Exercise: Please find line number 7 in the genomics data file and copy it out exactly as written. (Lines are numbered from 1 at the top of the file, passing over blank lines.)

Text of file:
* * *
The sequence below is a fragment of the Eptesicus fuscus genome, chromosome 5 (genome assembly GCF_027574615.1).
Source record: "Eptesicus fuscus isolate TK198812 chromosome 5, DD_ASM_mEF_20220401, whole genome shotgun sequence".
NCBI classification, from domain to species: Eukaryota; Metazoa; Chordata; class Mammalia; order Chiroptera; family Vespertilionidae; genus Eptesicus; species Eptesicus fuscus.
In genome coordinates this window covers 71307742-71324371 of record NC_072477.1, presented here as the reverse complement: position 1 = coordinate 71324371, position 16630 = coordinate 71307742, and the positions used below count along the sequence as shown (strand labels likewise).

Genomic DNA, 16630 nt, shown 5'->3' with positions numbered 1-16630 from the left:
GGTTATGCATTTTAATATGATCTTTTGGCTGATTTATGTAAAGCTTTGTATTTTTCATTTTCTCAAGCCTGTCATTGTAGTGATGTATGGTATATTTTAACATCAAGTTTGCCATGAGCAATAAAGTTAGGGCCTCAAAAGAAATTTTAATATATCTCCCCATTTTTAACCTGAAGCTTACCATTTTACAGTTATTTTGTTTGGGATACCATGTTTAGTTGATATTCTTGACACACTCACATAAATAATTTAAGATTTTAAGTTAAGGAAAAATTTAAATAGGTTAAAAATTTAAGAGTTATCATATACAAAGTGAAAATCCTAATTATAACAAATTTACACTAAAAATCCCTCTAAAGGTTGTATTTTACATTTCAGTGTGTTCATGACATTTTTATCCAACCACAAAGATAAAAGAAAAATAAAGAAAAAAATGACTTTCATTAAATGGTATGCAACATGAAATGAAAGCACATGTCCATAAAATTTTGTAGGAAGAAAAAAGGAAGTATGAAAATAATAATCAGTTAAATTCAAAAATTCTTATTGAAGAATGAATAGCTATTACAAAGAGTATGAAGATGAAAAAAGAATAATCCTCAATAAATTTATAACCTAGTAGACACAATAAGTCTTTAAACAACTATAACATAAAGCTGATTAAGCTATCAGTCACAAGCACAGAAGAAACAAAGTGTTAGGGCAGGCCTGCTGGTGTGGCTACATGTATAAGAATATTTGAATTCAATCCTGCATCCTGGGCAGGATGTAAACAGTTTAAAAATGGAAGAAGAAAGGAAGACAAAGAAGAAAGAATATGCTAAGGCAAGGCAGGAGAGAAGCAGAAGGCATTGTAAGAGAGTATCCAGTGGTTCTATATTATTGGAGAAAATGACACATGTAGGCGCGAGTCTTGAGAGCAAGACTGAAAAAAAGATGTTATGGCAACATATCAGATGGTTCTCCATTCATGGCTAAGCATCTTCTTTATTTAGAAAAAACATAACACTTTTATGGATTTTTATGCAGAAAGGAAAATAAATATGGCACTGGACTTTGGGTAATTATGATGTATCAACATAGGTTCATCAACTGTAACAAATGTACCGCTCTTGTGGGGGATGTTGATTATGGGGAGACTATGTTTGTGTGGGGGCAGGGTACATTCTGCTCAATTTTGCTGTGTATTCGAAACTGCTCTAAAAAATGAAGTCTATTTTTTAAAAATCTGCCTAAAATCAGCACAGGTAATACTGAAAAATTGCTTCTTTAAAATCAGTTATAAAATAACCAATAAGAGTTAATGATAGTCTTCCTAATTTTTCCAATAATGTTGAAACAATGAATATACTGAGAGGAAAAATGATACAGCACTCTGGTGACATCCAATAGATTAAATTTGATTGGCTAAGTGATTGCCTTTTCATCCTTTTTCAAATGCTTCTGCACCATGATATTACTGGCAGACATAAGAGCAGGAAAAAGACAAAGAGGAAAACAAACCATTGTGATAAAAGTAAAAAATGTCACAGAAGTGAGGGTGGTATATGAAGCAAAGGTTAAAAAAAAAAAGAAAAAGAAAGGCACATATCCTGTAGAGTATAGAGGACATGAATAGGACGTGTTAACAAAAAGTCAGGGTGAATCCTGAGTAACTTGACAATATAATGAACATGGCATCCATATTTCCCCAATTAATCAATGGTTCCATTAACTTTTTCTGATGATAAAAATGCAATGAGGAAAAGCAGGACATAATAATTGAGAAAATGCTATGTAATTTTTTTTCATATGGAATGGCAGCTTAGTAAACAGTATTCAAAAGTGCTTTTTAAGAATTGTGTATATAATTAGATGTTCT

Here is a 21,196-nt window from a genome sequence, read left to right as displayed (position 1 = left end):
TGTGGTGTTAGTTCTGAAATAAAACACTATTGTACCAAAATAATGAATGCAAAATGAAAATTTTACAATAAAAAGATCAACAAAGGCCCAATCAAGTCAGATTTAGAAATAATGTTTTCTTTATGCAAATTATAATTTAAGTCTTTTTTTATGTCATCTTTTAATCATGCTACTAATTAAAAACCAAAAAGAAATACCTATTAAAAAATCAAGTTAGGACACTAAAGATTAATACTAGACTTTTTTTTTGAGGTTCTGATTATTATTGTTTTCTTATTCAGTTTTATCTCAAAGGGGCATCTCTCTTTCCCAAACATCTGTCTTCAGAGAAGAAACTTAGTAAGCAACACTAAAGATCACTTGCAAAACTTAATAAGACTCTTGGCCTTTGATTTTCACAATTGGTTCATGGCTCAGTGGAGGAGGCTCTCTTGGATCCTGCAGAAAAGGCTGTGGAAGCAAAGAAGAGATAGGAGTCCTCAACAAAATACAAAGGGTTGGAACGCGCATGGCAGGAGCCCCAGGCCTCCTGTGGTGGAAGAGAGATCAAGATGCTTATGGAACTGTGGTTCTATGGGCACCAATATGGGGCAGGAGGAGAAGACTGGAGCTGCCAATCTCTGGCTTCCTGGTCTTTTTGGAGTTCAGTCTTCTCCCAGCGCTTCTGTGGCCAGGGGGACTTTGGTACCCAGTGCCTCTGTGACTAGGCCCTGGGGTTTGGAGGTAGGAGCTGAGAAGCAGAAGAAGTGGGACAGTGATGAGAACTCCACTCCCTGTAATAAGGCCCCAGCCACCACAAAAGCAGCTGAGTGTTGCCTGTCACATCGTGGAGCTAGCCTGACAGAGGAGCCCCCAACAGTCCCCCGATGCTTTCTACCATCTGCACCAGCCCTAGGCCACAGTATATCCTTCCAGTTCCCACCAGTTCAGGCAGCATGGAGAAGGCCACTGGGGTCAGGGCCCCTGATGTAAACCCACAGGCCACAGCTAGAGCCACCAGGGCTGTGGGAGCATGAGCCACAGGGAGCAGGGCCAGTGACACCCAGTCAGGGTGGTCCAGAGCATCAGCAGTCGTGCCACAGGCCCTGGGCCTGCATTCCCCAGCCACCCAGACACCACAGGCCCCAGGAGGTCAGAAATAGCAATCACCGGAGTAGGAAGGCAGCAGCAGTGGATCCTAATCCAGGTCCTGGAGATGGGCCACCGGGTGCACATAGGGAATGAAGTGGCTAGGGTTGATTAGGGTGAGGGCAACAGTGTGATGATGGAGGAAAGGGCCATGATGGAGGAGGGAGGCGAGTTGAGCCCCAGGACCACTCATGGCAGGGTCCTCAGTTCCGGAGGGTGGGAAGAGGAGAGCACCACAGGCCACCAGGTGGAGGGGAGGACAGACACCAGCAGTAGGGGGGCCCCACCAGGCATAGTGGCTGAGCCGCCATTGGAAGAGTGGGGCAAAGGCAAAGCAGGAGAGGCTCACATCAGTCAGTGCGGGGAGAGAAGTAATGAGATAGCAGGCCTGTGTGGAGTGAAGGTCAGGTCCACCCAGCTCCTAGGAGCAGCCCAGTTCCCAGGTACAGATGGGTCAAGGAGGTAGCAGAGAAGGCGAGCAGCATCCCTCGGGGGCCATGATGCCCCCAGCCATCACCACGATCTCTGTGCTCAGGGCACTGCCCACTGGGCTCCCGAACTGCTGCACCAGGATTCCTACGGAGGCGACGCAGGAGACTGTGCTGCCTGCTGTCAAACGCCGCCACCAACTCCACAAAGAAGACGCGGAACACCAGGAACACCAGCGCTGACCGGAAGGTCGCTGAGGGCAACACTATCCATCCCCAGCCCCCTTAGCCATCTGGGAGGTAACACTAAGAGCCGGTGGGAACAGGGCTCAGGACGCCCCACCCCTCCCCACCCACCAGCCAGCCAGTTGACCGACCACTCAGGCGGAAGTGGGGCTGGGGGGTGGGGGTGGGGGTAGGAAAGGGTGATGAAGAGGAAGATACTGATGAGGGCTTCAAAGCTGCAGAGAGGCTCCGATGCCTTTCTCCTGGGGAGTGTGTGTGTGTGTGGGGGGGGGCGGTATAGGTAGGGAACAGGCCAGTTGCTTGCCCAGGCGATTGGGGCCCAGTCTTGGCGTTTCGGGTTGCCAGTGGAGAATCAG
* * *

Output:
Here is a 21,196-nt window from a genome sequence, read left to right as displayed (position 1 = left end):